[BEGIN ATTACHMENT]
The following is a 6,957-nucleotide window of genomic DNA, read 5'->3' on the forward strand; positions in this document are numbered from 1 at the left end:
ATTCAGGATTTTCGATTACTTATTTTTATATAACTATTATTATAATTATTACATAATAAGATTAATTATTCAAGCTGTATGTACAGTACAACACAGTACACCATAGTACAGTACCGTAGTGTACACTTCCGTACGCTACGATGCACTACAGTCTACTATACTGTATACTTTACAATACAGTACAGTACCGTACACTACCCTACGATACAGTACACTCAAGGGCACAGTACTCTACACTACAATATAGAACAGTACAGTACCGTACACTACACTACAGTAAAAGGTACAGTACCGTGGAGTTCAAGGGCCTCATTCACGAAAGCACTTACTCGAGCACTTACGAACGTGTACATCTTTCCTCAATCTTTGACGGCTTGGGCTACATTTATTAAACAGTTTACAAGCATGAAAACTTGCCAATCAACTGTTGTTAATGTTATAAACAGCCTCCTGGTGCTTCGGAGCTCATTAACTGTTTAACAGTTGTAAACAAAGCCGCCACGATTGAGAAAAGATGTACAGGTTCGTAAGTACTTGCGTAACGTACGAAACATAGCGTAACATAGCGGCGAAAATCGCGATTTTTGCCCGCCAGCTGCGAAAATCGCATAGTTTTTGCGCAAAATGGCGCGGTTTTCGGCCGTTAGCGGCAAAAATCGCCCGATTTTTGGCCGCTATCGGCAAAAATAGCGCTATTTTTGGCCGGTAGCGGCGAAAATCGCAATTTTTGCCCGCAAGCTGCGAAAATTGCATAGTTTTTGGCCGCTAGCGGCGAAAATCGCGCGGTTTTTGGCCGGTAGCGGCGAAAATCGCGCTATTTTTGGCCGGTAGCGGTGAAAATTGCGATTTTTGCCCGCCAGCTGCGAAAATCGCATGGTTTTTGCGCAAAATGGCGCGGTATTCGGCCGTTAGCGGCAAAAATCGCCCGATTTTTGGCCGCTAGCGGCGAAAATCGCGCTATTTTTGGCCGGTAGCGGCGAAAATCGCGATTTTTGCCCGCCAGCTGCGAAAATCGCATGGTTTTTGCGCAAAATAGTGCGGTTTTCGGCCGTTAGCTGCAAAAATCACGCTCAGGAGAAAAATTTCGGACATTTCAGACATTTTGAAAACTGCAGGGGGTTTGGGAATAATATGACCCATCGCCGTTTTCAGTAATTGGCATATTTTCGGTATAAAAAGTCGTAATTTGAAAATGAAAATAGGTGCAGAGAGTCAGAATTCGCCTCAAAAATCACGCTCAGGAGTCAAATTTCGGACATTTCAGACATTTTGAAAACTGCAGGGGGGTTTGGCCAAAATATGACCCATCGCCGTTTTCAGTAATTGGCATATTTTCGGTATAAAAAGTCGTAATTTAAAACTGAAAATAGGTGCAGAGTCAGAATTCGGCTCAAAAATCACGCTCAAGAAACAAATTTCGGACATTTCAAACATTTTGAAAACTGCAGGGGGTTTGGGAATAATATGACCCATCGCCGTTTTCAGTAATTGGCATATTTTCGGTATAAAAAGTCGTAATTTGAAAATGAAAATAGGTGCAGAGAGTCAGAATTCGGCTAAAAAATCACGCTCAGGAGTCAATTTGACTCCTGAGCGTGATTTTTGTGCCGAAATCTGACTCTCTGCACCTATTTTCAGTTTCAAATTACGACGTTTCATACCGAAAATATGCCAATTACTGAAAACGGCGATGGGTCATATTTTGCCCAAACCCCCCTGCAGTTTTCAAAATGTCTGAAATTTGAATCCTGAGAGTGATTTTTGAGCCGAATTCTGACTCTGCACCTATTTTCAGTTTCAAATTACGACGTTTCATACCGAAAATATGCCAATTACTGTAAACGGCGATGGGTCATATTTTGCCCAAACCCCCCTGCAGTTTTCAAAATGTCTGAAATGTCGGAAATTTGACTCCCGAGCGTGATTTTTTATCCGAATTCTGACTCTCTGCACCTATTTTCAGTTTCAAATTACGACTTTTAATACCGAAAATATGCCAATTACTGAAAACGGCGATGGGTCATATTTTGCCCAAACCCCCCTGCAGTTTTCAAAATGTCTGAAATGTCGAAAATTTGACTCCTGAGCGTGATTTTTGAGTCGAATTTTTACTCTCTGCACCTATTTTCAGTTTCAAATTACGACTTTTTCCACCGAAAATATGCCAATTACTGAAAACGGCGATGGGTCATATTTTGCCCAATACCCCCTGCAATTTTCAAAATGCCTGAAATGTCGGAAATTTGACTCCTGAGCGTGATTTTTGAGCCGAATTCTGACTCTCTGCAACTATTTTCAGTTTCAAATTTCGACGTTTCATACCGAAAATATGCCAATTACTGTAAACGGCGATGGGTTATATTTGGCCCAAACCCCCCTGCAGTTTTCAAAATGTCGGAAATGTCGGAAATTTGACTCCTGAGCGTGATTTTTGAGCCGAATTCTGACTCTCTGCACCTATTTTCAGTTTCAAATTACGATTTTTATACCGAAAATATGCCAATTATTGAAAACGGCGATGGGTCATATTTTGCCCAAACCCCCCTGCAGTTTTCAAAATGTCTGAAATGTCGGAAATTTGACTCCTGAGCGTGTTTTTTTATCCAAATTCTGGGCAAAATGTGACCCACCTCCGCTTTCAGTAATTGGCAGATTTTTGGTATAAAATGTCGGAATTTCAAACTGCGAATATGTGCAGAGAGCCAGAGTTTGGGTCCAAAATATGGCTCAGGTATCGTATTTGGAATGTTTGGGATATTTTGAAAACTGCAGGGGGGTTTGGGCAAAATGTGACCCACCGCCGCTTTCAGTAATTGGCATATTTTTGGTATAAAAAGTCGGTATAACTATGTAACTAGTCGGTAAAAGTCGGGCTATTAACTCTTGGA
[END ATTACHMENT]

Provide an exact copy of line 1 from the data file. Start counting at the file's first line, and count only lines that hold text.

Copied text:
The following is a 6,957-nucleotide window of genomic DNA, read 5'->3' on the forward strand; positions in this document are numbered from 1 at the left end: